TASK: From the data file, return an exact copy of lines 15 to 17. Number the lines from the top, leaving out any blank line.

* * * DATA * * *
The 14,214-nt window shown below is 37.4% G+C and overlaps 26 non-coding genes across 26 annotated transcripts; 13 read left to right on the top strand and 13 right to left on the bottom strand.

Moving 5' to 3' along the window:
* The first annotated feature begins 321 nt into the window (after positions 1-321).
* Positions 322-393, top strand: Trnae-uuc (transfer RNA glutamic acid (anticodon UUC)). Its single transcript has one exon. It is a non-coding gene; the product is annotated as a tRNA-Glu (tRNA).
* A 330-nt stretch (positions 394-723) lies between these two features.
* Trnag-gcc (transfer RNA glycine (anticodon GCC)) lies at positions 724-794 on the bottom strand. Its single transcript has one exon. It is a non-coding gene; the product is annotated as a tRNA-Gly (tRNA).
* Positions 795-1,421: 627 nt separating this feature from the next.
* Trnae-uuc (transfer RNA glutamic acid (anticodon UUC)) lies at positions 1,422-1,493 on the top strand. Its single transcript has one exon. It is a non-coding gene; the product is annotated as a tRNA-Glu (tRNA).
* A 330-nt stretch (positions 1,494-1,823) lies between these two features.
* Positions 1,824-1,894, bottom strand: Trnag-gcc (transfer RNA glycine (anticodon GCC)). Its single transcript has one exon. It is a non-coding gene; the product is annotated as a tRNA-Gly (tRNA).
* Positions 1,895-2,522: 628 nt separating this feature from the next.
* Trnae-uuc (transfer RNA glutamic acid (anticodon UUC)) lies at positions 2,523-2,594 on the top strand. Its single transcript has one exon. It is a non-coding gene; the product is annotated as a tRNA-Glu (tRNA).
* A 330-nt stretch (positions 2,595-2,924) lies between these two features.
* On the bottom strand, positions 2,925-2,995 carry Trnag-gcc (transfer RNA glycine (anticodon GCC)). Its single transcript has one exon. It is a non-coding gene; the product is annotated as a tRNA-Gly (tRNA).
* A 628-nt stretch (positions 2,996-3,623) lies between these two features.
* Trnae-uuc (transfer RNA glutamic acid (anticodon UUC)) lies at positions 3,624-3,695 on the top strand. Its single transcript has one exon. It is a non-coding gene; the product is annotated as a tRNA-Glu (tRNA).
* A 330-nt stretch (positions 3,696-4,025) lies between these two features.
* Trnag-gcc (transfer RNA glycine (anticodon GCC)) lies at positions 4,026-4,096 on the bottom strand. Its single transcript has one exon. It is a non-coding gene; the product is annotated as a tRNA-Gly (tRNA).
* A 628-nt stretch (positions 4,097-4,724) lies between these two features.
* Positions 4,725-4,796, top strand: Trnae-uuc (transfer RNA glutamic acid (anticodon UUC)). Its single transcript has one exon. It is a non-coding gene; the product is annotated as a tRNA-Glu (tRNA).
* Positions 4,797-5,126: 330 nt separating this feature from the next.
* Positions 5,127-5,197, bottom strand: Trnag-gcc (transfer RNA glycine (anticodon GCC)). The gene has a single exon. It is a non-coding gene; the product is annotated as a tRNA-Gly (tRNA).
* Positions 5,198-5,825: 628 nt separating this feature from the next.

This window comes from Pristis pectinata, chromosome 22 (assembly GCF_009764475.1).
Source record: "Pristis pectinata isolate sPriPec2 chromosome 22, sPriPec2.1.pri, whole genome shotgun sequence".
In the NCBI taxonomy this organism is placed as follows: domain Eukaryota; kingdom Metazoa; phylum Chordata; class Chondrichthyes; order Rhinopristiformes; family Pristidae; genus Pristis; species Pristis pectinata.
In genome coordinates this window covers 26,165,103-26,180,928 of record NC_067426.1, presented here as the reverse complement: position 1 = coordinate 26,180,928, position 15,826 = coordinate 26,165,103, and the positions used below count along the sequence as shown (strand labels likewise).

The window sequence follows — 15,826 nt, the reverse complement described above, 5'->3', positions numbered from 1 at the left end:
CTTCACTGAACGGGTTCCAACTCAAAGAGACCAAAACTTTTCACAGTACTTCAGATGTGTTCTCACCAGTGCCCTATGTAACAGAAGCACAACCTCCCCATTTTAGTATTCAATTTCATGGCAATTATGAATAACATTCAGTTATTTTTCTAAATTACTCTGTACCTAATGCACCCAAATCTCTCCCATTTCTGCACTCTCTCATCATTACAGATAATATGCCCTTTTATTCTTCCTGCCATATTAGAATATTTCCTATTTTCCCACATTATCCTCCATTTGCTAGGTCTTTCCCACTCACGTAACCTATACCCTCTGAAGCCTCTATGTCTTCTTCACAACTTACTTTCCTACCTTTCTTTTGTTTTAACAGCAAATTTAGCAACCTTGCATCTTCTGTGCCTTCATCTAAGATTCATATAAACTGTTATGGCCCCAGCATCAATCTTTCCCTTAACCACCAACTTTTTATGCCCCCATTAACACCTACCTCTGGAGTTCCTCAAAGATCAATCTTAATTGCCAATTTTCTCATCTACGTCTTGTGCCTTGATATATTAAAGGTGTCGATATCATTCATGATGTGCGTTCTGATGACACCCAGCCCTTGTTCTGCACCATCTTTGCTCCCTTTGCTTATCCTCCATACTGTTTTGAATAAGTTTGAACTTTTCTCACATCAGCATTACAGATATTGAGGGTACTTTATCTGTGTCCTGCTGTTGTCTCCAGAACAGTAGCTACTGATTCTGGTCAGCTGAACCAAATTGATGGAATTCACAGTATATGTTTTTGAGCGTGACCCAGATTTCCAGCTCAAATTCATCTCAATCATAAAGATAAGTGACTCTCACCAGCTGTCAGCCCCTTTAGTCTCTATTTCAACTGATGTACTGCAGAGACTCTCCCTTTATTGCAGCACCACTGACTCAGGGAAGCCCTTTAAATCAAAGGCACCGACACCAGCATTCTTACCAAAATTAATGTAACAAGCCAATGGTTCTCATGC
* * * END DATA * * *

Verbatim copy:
* A 628-nt stretch (positions 2,996-3,623) lies between these two features.
* Trnae-uuc (transfer RNA glutamic acid (anticodon UUC)) lies at positions 3,624-3,695 on the top strand. Its single transcript has one exon. It is a non-coding gene; the product is annotated as a tRNA-Glu (tRNA).
* A 330-nt stretch (positions 3,696-4,025) lies between these two features.